POPE Benedict XVI is standing down.

Benedict became the head of the Catholic church in 2005 but a Vatican statement said the pope was unable to continue in office due to his age and diminishing strength.

He is 85, and the papacy will remain vacant until a successor is elected.

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The last Pope to resign rather than die was Gregory XII in 1415.

Locally, it was an initiative from Pope Benedict that saw 12 Anglican nuns convert to Catholicism on January 1.

The sisters, who were based at Wantage’s Community of St Mary the Virgin, left to join the Pope’s Personal Ordinariate of Our Lady of Walsingham, set up last year, and were only the second group of Anglican nuns in the country to leave the Church of England for the Roman Catholic Church.

He is the first pontiff to resign in nearly 600 years. The decision sets the stage for a conclave to elect a new pope before the end of March.

The pope announced his decision in Latin during a meeting of Vatican cardinals this morning.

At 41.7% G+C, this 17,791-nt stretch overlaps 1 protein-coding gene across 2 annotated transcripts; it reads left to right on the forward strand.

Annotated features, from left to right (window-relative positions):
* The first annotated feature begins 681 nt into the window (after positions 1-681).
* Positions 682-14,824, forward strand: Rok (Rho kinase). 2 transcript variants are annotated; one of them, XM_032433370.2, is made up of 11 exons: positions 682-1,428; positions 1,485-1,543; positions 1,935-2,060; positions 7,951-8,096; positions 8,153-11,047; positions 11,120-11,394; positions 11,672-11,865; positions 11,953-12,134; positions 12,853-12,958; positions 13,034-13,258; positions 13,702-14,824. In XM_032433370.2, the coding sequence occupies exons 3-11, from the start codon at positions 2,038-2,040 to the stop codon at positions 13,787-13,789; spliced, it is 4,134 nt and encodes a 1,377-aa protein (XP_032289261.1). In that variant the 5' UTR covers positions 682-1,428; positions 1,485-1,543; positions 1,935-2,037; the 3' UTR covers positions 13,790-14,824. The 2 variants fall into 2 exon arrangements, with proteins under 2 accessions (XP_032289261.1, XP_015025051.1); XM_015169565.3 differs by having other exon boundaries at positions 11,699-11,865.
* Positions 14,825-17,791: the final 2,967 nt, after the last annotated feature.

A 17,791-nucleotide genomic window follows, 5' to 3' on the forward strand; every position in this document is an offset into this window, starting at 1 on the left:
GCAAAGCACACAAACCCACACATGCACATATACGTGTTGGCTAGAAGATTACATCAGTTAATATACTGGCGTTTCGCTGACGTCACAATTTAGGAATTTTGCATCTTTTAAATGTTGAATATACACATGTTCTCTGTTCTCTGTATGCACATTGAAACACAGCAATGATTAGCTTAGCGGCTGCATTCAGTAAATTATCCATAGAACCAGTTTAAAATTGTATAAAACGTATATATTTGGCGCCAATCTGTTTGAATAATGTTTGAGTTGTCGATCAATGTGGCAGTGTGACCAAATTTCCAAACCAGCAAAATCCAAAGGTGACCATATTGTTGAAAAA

"After having repeatedly examined my conscience before God, I have come to the certainty that my strengths due to an advanced age are no longer suited to an adequate exercise of the Petrine ministry," he told the cardinals.

"I am well aware that this ministry, due to its essential spiritual nature, must be carried out not only by words and deeds but no less with prayer and suffering.

"However, in today's world, subject to so many rapid changes and shaken by questions of deep relevance for the life of faith, in order to govern the bark of St Peter and proclaim the Gospel, both strength of mind and body are necessary - strengths which in the last few months, has deteriorated in me to the extent that I have had to recognise my incapacity to adequately the ministry entrusted to me."

The last pope to resign was Pope Gregory XII, who stepped down in 1415 in a deal to end the Great Western Schism among competing papal claimants.

The pope called his choice "a decision of great importance for the life of the church."

There are several papal contenders in the wings, but no obvious front-runner as was the case when Pope Benedict was elected pontiff in 2005 after the death of Pope John Paul II.